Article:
Jody Harbour and Sherry Saevil are the two co-founders of Grandmothers Voice, and the first urban Indigenous Center in Halton, but also a new kind of education and wellness centre where a collective of Indigenous Women are providing programs that emphasize healing based on traditional methods, open to all. This includes a Healing/Medicine garden, a Wellness Centre and a Community garden.
This week saw a major victory for the grassroots organizers to protect the remaining rural area of Hamilton from development. Hamilton City Council voted not to expand it’s Urban Boundary. This came after a sustained grassroots pressure from groups such as Stop Sprawl Ham ONT organized and campaigned to stop the expansion.
hen after the break, Joel and Roland look at how the Six Nations Land Defenders of 1492 Landback Lane are showing solidarity with the Wet’suwet’en peoples in downtown Hamilton.
In the first of our 905 candidate interviews, we speak to Roberto Henriquez, who is running for the NDP in the Hamilton West–Ancaster–Dundas riding. Henriquez moved to Hamilton as a student, and now practices law where he represents ‘everyday Hamiltonians’.
We dive into the NDP’s platform and look in particular at the housing affordability crisis that is a concern for millions of people across our region, as well as First Nations reconciliation and the the NDP’s environmental and climate change platform.
Roland and Joel welcome Laura Steiner, editor of the Milton Reporter to discuss the awakening to history that is happening right now, and the challenges it poses for our national self-image as ‘Canada the Good’. Along the way we dive into how one of Ontario’s oldest highways came to be named for a Scottish aristocrat who never visited Canada – Henry Dundas – and the problematic and contradictory aspects of his life.*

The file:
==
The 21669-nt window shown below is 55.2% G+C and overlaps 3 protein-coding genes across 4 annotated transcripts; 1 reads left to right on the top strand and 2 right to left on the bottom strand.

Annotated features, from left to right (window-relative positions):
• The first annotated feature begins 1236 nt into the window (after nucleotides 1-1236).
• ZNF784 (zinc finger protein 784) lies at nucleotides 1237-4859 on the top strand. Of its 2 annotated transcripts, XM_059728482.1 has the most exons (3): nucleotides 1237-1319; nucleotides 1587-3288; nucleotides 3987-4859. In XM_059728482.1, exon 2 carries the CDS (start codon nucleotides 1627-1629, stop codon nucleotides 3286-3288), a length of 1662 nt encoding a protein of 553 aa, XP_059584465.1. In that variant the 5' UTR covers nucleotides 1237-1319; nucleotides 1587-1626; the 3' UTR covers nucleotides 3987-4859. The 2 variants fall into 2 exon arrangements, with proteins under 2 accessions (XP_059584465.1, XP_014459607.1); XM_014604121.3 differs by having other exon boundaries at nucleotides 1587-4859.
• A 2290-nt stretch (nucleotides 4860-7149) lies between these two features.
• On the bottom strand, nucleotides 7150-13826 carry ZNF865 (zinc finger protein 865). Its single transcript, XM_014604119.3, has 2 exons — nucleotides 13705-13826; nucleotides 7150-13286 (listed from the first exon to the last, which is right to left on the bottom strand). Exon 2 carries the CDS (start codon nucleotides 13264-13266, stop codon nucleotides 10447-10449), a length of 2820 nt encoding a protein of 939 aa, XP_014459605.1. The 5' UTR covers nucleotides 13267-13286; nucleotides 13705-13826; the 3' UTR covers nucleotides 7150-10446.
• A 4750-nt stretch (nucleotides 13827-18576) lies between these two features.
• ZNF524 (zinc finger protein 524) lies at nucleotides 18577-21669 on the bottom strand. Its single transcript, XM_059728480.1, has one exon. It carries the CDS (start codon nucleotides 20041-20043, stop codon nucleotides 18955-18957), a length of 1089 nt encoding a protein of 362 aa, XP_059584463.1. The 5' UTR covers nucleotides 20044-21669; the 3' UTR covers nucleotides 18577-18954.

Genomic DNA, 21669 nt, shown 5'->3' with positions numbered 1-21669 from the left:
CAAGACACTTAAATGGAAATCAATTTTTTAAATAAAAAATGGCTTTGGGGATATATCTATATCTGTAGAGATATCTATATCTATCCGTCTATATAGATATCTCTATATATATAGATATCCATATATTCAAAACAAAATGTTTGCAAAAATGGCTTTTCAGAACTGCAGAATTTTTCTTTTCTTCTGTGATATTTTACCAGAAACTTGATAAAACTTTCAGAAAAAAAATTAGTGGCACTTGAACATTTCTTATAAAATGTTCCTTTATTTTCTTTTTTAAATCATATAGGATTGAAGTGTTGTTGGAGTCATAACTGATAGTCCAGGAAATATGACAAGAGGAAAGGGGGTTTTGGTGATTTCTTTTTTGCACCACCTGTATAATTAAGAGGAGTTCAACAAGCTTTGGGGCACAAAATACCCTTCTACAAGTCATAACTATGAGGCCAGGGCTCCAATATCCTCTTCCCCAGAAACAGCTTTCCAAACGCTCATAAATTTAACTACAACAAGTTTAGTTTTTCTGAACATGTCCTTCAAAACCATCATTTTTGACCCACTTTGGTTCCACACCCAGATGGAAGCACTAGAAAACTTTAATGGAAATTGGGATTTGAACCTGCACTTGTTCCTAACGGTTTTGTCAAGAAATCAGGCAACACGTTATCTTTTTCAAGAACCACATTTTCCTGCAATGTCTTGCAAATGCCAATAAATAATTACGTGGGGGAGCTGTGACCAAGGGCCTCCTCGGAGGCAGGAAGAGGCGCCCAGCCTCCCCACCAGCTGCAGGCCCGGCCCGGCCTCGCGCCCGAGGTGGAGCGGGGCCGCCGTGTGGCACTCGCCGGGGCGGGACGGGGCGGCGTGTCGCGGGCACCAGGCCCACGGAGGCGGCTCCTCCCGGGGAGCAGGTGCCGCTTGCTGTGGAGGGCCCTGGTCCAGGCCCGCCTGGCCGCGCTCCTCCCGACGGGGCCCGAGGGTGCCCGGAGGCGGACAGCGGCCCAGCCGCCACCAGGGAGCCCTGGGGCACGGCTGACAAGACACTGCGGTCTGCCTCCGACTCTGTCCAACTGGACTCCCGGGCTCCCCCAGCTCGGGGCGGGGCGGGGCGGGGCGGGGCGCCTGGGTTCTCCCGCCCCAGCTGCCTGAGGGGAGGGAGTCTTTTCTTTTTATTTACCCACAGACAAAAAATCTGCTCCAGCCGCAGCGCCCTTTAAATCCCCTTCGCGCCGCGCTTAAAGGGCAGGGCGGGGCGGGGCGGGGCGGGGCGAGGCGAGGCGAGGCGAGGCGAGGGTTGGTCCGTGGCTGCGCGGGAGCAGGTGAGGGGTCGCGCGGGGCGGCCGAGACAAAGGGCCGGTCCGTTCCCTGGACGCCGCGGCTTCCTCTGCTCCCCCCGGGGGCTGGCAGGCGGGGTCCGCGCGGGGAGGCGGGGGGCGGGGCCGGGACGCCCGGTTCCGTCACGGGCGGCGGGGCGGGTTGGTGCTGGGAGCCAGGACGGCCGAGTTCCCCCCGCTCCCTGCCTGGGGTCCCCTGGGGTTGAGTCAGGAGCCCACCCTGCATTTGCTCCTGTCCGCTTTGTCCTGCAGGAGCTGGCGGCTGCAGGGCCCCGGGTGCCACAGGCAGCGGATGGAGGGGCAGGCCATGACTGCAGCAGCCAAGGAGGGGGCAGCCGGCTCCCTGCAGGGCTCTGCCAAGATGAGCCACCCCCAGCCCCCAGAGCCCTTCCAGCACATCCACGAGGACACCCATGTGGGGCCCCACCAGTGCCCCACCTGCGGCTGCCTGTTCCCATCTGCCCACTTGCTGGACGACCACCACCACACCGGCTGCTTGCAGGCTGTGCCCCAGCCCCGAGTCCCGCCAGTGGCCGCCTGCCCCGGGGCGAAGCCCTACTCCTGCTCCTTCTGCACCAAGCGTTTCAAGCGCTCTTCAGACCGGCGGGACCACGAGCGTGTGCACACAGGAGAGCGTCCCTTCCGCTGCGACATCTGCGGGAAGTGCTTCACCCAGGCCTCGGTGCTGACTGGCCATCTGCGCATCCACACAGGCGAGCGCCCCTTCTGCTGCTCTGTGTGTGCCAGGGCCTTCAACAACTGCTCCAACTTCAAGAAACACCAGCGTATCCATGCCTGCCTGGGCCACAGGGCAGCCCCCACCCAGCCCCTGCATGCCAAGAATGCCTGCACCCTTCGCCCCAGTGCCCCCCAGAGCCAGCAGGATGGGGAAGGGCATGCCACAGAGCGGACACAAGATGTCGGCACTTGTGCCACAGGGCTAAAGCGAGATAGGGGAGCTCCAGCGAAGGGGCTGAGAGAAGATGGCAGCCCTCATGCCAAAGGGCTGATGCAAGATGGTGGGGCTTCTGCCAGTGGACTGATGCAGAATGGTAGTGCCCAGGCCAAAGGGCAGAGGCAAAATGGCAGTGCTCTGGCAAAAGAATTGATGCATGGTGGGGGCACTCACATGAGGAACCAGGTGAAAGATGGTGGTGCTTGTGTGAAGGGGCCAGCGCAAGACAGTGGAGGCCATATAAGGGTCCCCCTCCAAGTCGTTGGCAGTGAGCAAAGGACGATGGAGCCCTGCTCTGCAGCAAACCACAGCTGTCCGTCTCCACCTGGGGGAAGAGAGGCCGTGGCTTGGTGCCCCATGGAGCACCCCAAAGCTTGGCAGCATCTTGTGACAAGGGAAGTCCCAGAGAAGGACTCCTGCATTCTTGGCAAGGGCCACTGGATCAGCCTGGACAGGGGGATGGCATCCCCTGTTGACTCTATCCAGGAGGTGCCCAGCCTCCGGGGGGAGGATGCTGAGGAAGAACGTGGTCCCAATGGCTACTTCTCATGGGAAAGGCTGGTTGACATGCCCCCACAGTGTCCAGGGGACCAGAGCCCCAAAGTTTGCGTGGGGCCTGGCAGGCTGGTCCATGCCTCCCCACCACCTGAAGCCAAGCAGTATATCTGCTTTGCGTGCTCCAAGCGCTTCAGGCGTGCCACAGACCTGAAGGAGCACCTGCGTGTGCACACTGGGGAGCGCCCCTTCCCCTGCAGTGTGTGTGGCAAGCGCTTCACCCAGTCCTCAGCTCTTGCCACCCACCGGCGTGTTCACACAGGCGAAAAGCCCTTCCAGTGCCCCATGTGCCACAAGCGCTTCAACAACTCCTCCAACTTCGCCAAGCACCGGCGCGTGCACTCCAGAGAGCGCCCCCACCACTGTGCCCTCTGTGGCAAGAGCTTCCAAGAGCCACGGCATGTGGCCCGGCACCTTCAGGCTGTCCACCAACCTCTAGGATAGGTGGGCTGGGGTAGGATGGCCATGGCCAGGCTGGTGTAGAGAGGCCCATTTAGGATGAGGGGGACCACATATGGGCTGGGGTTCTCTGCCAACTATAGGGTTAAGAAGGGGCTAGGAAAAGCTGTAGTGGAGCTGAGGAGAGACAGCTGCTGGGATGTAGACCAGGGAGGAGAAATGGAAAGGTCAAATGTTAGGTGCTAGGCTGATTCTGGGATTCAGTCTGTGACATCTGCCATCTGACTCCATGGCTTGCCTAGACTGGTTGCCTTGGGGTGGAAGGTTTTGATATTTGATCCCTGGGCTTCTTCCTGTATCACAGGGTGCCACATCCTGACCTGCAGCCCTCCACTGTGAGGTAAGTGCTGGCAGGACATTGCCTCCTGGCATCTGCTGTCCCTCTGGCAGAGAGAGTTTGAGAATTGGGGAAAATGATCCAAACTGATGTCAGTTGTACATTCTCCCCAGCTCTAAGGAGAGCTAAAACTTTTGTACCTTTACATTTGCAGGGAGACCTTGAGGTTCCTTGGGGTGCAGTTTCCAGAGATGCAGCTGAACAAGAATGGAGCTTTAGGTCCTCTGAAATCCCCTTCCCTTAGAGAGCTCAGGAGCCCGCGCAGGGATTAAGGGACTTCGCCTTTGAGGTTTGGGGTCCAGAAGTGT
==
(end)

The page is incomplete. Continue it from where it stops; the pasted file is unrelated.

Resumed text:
In today’s episode Roland and Joel look at three different aspects of modern Canada, and their ties to the past. The refusal to even acknowledge the dead being identified at Residential Schools across the nation by seemingly all PC and Conservative politicians on Canada Day. The environmental catastrophes seen in locations like Chedoke Creek, and the urgent need to change the nature of our relationship with the environment and our failure as ‘stewards of the land’ since we obtained it. The abandonment of all plans by the developer to build homes on ‘Mckenzie Meadows’, also known as 1492 Landback Lane.
The debate over statues of John A. MacDonald and keeping the name of Egerton Ryerson on public schools has rekindled in the last month. The discovery of 215 children in unmarked graves in Kamloops and the continued discovery of more unmarked graves in various Residential Schools across the country have given cause to examine these men’s legacy. We talk about the true complicated legacy of these men and what a better way for Canadians to memorialize and learn about accomplishments in the past might be.
Statues are not history, and few things are more boring to historians than statutes of Victorian worthies … right until the moment they are pulled down.
Among the hysteria about “cancelling Canada’s history”, millions are learning important facts about Canada’s past. So is it history the statue-defenders want to protect? Or a mythological past that hides the brutal truths?
Today we are welcoming back Karl Dockstader and Sean Vanderklis to speak again about the latest developments that touch on the dispute at 1492 Land Back Lane on the edge of Caledonia and the Six Nations Reserve about 20 km south of Hamilton. Sean and Karl co-host the fantastic 1 Dish 1 Mic radio show on Sunday Mornings at 10am on AM 610 CKTB. You can also listen to current and past episodes.